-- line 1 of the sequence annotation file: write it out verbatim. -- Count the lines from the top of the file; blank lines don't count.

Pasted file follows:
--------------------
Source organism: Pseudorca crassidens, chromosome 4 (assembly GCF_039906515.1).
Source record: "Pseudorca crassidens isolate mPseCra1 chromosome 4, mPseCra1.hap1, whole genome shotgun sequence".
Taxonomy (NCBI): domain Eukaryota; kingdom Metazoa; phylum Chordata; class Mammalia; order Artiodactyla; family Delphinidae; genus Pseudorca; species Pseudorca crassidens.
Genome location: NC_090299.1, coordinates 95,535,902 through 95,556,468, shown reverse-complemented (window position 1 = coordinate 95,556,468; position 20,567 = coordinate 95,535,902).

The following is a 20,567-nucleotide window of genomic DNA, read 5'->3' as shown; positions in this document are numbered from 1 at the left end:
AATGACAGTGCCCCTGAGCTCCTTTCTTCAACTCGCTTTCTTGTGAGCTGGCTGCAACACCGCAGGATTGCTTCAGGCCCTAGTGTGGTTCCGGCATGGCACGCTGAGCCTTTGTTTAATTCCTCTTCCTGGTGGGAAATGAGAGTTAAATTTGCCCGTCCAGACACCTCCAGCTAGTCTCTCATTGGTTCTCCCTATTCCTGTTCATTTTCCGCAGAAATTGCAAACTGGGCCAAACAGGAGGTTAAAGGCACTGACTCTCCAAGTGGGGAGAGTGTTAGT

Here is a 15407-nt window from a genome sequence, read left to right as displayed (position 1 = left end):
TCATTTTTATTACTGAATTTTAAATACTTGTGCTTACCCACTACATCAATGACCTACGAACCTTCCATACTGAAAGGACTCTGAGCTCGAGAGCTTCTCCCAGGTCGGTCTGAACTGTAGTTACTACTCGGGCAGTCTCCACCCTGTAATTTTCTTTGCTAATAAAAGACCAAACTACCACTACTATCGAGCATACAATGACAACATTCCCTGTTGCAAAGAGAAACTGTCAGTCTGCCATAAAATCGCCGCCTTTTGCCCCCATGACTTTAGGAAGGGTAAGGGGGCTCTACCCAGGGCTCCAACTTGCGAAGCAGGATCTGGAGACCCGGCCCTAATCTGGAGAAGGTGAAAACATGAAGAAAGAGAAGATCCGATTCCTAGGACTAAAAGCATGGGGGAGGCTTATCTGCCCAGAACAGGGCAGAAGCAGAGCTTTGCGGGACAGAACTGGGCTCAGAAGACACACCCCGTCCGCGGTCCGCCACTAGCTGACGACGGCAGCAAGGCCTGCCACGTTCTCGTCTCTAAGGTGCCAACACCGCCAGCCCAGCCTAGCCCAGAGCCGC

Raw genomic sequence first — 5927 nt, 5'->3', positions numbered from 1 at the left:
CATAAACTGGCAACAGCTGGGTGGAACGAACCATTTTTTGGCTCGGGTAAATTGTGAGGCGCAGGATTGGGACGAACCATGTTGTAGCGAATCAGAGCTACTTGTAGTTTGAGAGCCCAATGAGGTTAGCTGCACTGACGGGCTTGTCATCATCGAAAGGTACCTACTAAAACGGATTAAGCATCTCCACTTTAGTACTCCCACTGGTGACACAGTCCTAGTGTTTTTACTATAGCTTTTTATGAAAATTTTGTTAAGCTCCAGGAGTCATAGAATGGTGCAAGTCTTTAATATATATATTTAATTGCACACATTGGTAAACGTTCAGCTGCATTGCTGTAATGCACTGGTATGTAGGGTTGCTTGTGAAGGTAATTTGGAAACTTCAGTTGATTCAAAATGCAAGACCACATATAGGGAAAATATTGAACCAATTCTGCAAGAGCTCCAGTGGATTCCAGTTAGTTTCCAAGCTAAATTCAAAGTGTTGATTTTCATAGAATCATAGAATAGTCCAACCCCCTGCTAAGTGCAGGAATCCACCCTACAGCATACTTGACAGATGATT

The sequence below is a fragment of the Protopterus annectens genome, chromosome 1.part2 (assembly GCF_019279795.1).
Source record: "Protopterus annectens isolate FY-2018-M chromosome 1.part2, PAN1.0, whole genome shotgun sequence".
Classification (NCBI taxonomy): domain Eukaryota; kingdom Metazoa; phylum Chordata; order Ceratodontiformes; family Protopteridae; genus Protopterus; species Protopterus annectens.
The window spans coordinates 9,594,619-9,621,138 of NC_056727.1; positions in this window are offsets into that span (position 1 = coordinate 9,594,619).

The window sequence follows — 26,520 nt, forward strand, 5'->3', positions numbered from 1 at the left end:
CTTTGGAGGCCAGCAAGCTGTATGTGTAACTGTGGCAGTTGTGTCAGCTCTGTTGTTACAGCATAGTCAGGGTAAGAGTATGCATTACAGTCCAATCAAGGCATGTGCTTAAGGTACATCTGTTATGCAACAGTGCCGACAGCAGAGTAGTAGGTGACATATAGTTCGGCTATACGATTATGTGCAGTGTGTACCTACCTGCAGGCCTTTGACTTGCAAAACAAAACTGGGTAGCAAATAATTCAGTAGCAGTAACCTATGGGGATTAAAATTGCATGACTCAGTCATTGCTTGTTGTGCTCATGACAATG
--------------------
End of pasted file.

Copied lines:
Source organism: Pseudorca crassidens, chromosome 4 (assembly GCF_039906515.1).